But this is causing troubles on two fronts. On the one hand, the dollar’s high value is pricing US exports out of world markets, while on the other it is depressing the profit figures for major US multinational companies. Profits made abroad, in local currencies, are translating into lower figures in dollar terms. This situation has led to warnings by some US companies, including Heinz, Kimberley Clark, Pfizer and International Paper, that the strong dollar is cutting their profits.

While a weaker dollar would provide a boost to the US economy, financial officials are reluctant to call for it, lest they precipitate a sudden exit of capital from US markets. With the US economy needing an inflow of foreign capital of more than $1 billion a day to finance its balance of payments deficit, a sudden outflow could have serious consequences, including a rise in long-term interest rates and a further fall in the stock market.

The growing disequilibrium in the world financial system resulting from the over-valued dollar would be serious enough on its own. But it is compounded by the worsening situation in Japan.

According to the latest estimates from the investment banker Goldman Sachs, Japan’s bad bank loans may total as much as $1.9 trillion, equivalent to half the country’s GDP. While this estimate has been disputed, there is no denying the fact that the stagnation in the economy is creating new bad loans as fast as old debts are being written off.

But policies aimed at wiping out the bad loans will push the economy deeper into recession and could trigger a major decline unless accompanied stimulatory measures. The problem facing the Koizumi government is that it has few options on this score.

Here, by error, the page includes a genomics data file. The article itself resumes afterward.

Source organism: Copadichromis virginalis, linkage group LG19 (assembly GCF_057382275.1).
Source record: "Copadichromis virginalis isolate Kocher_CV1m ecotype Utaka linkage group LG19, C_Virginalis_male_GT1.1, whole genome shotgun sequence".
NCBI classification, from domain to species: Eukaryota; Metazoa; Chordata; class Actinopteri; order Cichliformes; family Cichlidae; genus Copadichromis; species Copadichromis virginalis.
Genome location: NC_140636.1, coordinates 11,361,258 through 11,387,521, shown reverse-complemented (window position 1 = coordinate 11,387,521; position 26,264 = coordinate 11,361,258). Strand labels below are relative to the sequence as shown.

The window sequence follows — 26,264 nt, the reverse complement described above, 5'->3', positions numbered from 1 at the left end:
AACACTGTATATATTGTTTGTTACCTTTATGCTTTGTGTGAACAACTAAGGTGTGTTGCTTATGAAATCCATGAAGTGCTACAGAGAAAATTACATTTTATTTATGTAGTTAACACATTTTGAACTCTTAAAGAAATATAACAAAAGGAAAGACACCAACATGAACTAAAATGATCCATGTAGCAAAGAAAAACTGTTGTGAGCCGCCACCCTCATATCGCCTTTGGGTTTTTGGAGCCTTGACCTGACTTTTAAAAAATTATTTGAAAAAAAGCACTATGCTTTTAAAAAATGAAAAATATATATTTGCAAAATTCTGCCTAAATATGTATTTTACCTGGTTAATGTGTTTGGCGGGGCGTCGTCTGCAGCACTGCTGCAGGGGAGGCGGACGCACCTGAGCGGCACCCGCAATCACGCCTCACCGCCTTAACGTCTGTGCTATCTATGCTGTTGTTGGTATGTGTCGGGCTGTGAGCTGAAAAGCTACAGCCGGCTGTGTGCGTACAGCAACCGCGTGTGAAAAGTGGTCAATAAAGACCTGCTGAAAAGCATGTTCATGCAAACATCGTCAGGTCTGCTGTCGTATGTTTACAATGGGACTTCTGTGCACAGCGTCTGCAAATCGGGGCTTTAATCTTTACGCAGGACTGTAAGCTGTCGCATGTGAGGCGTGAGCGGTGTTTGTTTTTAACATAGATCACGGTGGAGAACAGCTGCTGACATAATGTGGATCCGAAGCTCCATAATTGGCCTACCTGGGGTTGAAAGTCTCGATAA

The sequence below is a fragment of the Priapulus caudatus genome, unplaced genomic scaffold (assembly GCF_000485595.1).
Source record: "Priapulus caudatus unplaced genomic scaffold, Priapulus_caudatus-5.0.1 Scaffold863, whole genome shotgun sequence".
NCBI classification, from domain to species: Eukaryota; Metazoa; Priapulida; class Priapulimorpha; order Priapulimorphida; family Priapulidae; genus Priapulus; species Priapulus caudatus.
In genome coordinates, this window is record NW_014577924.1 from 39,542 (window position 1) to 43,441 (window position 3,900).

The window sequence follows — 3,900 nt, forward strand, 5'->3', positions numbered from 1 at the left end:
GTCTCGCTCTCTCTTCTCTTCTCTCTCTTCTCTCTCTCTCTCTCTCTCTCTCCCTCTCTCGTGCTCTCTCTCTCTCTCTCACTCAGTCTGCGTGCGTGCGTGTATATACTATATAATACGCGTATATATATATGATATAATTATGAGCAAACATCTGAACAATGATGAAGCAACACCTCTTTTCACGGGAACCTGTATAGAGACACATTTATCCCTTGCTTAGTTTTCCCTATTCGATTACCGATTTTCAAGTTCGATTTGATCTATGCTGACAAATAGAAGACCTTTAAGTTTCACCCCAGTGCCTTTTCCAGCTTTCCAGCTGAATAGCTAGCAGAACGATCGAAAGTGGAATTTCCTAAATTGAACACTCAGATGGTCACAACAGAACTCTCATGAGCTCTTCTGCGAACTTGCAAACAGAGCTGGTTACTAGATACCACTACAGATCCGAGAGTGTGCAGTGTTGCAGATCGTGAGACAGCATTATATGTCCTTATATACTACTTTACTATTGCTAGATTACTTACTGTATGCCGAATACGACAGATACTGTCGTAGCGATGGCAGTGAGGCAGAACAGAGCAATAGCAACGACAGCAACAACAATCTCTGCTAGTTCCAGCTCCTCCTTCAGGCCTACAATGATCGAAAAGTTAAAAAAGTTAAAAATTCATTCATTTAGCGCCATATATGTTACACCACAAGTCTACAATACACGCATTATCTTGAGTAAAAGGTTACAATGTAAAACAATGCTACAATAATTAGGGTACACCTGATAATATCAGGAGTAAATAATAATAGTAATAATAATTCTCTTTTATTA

Government spending may be increased but with the government debt already running at 130 percent of GDP, the scope for fiscal action is limited. Moreover, the measures carried out so far—the largest ever implemented by any capitalist government—have failed to bring about economic expansion.

Neither will a stimulus come from reduced interest rates, which are already close to zero. This leaves monetary policy as the only option. The most widely advocated policy is that the Bank of Japan should pump more liquidity into the financial system, bringing a fall in the value of the yen and an increase in inflation.

But this scenario is complicated by the deepening slump in the US economy. A fall in the value of the US dollar would help stimulate the US economy and also boost the value of the euro, lessening inflationary pressures, and enabling the European Central Bank to cut interest rates.

But a falling US dollar directly conflicts with the Japanese government’s need for a falling yen to try to prevent bank restructuring from turning into an uncontrollable slump. Such conflicts could well provide the material for major financial turmoil in the coming months, on top of the major problems already flowing from the accelerating US downturn.